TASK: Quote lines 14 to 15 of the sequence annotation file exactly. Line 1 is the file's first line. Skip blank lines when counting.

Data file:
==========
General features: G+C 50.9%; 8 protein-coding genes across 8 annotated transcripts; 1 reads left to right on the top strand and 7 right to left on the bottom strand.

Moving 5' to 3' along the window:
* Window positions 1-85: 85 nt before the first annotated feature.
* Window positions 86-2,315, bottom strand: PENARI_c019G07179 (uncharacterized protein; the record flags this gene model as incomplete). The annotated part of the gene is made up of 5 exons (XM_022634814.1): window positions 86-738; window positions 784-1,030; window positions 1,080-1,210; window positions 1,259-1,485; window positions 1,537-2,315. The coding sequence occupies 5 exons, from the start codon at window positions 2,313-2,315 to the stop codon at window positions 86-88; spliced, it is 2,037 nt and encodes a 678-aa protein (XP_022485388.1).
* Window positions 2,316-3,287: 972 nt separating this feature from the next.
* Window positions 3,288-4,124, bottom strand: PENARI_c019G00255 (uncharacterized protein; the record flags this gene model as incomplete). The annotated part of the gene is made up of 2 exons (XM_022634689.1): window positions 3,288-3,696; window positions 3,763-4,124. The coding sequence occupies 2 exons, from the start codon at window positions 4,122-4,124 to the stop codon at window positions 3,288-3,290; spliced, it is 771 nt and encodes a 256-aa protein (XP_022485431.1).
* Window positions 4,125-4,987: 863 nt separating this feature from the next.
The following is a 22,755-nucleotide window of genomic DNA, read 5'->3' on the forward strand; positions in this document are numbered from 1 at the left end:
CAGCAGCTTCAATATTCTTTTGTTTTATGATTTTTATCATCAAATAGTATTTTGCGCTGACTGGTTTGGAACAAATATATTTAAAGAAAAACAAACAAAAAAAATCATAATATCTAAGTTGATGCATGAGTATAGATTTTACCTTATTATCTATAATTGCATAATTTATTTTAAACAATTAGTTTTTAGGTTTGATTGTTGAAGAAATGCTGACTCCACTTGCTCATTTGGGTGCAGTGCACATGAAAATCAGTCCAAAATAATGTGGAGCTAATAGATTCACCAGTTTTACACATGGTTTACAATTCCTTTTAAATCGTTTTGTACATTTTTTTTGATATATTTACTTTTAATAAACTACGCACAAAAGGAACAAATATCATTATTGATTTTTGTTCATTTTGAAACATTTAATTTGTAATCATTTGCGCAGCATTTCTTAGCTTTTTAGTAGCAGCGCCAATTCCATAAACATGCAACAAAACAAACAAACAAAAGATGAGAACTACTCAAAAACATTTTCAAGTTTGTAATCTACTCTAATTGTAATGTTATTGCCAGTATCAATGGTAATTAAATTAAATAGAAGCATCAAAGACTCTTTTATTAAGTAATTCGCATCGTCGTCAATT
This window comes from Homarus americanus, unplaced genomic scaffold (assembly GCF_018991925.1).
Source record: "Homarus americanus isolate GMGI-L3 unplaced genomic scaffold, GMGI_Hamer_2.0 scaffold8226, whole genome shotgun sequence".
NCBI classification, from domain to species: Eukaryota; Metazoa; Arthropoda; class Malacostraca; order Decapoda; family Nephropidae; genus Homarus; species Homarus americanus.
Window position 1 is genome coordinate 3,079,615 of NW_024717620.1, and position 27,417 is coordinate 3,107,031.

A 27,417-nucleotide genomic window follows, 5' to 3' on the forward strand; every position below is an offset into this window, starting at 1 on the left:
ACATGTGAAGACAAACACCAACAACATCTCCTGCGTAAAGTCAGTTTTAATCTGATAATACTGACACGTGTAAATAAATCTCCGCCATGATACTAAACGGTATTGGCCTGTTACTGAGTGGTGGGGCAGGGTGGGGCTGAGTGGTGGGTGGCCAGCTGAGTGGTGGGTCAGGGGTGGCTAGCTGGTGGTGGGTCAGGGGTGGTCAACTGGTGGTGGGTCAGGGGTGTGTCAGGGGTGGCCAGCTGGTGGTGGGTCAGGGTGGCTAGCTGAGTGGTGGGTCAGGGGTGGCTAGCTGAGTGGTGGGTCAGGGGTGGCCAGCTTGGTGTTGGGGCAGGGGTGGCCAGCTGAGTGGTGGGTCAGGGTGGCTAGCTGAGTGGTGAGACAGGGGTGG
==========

A 27,417-nucleotide genomic window follows, 5' to 3' on the forward strand; every position below is an offset into this window, starting at 1 on the left:
ACATGTGAAGACAAACACCAACAACATCTCCTGCGTAAAGTCAGTTTTAATCTGATAATACTGACACGTGTAAATAAATCTCCGCCATGATACTAAACGGTATTGGCCTGTTACTGAGTGGTGGGGCAGGGTGGGGCTGAGTGGTGGGTGGCCAGCTGAGTGGTGGGTCAGGGGTGGCTAGCTGGTGGTGGGTCAGGGGTGGTCAACTGGTGGTGGGTCAGGGGTGTGTCAGGGGTGGCCAGCTGGTGGTGGGTCAGGGTGGCTAGCTGAGTGGTGGGTCAGGGGTGGCTAGCTGAGTGGTGGGTCAGGGGTGGCCAGCTTGGTGTTGGGGCAGGGGTGGCCAGCTGAGTGGTGGGTCAGGGTGGCTAGCTGAGTGGTGAGACAGGGGTGG